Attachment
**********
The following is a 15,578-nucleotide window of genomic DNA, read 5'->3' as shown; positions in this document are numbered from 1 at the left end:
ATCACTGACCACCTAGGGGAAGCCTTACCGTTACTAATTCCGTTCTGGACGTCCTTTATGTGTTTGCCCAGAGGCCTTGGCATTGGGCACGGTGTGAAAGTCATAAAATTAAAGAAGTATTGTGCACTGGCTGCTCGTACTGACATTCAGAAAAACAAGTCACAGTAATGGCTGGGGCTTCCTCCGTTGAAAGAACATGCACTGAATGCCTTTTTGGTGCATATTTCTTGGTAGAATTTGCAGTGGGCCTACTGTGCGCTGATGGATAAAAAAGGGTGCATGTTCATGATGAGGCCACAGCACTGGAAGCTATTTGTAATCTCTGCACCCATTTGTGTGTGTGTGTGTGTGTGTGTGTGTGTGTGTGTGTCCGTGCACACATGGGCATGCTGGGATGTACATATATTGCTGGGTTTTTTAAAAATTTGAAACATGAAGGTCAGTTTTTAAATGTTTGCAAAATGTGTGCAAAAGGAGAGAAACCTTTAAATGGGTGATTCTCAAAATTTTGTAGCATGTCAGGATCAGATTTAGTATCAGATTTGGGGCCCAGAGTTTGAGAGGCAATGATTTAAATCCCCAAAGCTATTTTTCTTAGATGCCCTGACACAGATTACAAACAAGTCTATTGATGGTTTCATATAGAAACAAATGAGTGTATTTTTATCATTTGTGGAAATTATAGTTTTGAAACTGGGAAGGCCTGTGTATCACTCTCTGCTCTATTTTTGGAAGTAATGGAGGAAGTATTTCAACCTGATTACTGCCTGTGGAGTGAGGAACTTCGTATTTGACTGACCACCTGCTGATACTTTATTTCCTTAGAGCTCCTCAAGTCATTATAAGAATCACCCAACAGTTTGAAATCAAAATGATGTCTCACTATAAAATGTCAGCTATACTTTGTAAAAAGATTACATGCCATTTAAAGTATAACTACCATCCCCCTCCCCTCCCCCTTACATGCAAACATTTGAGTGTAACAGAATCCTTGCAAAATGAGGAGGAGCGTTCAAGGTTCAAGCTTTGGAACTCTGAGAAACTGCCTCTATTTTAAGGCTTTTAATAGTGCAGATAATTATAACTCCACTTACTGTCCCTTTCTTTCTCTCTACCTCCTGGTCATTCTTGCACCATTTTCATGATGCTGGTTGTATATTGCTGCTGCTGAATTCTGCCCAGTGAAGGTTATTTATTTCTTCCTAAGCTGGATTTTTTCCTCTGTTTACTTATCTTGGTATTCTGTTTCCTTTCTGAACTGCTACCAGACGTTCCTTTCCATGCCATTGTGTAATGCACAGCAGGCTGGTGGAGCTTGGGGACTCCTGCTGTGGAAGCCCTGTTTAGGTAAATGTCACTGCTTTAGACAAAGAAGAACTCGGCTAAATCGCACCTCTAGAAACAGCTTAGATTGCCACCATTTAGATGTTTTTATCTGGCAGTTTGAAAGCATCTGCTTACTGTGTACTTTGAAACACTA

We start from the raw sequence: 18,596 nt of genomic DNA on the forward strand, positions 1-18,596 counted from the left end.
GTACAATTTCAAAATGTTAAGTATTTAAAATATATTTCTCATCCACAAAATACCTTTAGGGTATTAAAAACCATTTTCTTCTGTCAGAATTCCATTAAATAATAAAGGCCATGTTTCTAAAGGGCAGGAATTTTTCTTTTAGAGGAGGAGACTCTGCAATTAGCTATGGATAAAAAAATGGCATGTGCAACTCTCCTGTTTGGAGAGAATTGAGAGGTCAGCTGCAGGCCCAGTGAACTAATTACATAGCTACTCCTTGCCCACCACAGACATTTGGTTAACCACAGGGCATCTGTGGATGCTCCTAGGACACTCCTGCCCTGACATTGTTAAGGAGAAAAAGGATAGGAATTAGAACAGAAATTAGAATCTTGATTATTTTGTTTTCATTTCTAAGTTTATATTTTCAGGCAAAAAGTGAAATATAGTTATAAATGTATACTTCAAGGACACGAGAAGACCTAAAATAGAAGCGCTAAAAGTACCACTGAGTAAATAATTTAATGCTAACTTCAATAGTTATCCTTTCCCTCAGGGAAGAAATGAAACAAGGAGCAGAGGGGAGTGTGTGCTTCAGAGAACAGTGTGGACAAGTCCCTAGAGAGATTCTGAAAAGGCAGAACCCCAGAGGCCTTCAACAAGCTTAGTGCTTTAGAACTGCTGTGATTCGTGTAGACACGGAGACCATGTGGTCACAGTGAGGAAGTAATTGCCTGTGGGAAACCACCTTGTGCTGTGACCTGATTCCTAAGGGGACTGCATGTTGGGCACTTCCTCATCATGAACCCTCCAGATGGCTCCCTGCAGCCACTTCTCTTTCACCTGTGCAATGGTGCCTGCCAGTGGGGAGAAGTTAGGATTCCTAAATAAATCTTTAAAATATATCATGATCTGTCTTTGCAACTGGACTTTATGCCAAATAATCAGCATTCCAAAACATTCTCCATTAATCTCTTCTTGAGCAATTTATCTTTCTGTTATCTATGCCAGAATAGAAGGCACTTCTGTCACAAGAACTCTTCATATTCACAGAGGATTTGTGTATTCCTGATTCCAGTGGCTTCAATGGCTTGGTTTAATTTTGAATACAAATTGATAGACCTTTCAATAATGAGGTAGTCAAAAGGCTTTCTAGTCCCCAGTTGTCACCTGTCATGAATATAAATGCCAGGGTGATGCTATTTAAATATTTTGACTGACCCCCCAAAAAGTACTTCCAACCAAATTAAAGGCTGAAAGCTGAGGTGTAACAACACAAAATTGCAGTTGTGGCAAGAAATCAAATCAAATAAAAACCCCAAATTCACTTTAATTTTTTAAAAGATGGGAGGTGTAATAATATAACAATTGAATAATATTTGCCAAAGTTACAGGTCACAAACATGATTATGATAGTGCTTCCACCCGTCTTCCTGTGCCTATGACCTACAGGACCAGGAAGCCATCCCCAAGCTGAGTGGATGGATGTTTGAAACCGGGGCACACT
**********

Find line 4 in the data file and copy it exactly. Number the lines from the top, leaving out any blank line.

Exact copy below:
GTACAATTTCAAAATGTTAAGTATTTAAAATATATTTCTCATCCACAAAATACCTTTAGGGTATTAAAAACCATTTTCTTCTGTCAGAATTCCATTAAATAATAAAGGCCATGTTTCTAAAGGGCAGGAATTTTTCTTTTAGAGGAGGAGACTCTGCAATTAGCTATGGATAAAAAAATGGCATGTGCAACTCTCCTGTTTGGAGAGAATTGAGAGGTCAGCTGCAGGCCCAGTGAACTAATTACATAGCTACTCCTTGCCCACCACAGACATTTGGTTAACCACAGGGCATCTGTGGATGCTCCTAGGACACTCCTGCCCTGACATTGTTAAGGAGAAAAAGGATAGGAATTAGAACAGAAATTAGAATCTTGATTATTTTGTTTTCATTTCTAAGTTTATATTTTCAGGCAAAAAGTGAAATATAGTTATAAATGTATACTTCAAGGACACGAGAAGACCTAAAATAGAAGCGCTAAAAGTACCACTGAGTAAATAATTTAATGCTAACTTCAATAGTTATCCTTTCCCTCAGGGAAGAAATGAAACAAGGAGCAGAGGGGAGTGTGTGCTTCAGAGAACAGTGTGGACAAGTCCCTAGAGAGATTCTGAAAAGGCAGAACCCCAGAGGCCTTCAACAAGCTTAGTGCTTTAGAACTGCTGTGATTCGTGTAGACACGGAGACCATGTGGTCACAGTGAGGAAGTAATTGCCTGTGGGAAACCACCTTGTGCTGTGACCTGATTCCTAAGGGGACTGCATGTTGGGCACTTCCTCATCATGAACCCTCCAGATGGCTCCCTGCAGCCACTTCTCTTTCACCTGTGCAATGGTGCCTGCCAGTGGGGAGAAGTTAGGATTCCTAAATAAATCTTTAAAATATATCATGATCTGTCTTTGCAACTGGACTTTATGCCAAATAATCAGCATTCCAAAACATTCTCCATTAATCTCTTCTTGAGCAATTTATCTTTCTGTTATCTATGCCAGAATAGAAGGCACTTCTGTCACAAGAACTCTTCATATTCACAGAGGATTTGTGTATTCCTGATTCCAGTGGCTTCAATGGCTTGGTTTAATTTTGAATACAAATTGATAGACCTTTCAATAATGAGGTAGTCAAAAGGCTTTCTAGTCCCCAGTTGTCACCTGTCATGAATATAAATGCCAGGGTGATGCTATTTAAATATTTTGACTGACCCCCCAAAAAGTACTTCCAACCAAATTAAAGGCTGAAAGCTGAGGTGTAACAACACAAAATTGCAGTTGTGGCAAGAAATCAAATCAAATAAAAACCCCAAATTCACTTTAATTTTTTAAAAGATGGGAGGTGTAATAATATAACAATTGAATAATATTTGCCAAAGTTACAGGTCACAAACATGATTATGATAGTGCTTCCACCCGTCTTCCTGTGCCTATGACCTACAGGACCAGGAAGCCATCCCCAAGCTGAGTGGATGGATGTTTGAAACCGGGGCACACT